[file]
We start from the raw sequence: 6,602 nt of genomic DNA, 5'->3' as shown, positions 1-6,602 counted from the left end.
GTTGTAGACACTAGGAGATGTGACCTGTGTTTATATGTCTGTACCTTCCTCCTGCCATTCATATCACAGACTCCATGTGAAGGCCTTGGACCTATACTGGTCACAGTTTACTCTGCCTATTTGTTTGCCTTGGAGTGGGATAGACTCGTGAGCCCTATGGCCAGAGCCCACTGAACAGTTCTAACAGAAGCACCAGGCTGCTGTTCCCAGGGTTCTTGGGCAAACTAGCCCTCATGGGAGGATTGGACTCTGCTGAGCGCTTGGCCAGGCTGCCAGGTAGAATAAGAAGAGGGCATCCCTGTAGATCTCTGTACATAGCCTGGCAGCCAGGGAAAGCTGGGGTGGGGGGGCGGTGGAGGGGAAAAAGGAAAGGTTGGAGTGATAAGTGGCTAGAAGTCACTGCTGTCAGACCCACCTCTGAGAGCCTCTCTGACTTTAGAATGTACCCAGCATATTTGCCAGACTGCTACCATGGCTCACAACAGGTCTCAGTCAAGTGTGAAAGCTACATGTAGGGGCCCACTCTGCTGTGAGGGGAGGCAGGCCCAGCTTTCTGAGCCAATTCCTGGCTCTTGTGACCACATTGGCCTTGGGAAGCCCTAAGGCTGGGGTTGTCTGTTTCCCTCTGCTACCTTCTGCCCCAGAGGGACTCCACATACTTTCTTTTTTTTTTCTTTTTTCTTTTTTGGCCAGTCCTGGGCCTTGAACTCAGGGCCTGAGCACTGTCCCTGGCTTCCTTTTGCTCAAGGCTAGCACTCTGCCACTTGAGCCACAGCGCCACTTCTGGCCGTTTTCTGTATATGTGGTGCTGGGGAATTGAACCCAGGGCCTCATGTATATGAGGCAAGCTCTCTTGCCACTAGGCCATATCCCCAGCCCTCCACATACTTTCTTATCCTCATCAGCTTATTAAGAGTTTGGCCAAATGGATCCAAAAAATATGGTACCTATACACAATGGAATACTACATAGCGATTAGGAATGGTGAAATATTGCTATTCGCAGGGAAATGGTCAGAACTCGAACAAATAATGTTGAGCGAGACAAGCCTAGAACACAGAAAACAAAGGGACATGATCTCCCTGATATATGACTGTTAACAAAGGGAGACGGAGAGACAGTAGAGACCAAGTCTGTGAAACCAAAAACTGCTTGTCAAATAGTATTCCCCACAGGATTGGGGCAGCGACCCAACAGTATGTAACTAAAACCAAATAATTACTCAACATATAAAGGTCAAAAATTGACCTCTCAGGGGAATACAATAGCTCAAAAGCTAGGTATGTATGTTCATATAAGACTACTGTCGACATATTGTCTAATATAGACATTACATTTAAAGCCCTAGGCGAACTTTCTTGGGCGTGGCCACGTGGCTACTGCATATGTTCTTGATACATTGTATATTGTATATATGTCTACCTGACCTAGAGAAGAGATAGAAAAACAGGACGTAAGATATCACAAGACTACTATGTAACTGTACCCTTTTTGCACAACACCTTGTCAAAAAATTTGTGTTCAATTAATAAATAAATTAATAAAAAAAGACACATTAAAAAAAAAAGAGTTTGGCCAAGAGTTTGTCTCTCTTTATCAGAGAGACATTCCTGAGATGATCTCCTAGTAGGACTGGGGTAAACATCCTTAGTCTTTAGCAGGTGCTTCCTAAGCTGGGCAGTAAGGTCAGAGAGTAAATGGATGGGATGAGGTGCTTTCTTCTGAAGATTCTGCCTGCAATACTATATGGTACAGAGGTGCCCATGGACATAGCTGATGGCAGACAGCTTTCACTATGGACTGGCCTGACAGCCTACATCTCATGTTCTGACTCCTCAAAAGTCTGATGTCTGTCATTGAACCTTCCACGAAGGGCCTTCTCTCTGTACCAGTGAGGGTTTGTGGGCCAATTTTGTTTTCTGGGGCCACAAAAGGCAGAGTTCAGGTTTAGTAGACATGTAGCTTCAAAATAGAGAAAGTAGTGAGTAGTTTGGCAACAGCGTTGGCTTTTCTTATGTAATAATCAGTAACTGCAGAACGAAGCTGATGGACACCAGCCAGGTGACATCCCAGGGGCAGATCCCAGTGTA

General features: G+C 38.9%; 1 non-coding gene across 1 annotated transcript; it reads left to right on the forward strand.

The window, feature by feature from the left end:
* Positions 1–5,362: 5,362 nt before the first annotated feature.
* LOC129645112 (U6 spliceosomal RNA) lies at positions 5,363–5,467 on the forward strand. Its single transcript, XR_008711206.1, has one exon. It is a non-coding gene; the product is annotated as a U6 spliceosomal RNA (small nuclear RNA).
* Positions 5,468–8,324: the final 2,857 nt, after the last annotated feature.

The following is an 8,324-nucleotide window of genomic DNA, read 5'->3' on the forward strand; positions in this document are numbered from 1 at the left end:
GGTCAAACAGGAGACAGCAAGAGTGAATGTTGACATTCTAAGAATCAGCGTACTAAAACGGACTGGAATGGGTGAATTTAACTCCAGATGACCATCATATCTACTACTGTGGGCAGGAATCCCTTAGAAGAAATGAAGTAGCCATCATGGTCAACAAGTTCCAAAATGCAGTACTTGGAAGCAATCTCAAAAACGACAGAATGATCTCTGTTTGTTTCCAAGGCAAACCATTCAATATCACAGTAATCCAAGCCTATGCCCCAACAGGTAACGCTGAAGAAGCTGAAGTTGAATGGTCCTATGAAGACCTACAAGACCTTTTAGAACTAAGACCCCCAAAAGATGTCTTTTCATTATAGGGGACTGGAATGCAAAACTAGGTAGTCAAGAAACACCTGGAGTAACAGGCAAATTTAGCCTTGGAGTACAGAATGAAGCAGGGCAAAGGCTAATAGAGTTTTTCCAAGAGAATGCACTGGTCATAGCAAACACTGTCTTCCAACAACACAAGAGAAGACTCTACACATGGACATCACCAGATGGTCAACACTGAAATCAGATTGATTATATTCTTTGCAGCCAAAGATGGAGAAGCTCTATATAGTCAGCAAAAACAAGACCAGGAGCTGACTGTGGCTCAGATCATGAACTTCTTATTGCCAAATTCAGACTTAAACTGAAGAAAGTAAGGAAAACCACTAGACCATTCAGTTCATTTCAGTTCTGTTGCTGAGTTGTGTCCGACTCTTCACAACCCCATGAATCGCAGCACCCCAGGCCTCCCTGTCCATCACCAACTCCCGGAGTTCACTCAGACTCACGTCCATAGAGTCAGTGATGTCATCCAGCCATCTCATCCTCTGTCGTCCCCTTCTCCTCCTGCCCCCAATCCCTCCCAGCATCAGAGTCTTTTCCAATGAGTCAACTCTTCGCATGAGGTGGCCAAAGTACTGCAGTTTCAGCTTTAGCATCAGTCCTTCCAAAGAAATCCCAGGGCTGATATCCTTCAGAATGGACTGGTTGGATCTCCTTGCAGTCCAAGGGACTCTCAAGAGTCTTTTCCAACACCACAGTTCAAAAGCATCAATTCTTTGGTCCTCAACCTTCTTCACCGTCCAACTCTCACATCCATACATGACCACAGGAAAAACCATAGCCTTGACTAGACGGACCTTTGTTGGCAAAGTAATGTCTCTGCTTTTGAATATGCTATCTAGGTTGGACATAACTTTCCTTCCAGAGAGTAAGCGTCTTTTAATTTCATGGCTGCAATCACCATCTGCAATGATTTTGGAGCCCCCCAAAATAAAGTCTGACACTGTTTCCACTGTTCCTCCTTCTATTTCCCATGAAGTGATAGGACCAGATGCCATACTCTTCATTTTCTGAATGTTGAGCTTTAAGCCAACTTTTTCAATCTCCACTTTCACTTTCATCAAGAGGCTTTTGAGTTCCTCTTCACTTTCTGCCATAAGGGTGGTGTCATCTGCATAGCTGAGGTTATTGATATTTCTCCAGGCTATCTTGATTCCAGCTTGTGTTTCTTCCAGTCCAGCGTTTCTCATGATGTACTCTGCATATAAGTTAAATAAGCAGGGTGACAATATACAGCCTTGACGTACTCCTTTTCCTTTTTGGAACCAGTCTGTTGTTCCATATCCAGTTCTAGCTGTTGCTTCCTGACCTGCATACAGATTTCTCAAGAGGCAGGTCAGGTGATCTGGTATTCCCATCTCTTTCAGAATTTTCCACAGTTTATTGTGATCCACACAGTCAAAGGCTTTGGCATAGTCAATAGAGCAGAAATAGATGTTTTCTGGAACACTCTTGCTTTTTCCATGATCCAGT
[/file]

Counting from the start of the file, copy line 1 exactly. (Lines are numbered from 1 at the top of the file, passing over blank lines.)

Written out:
We start from the raw sequence: 6,602 nt of genomic DNA, 5'->3' as shown, positions 1-6,602 counted from the left end.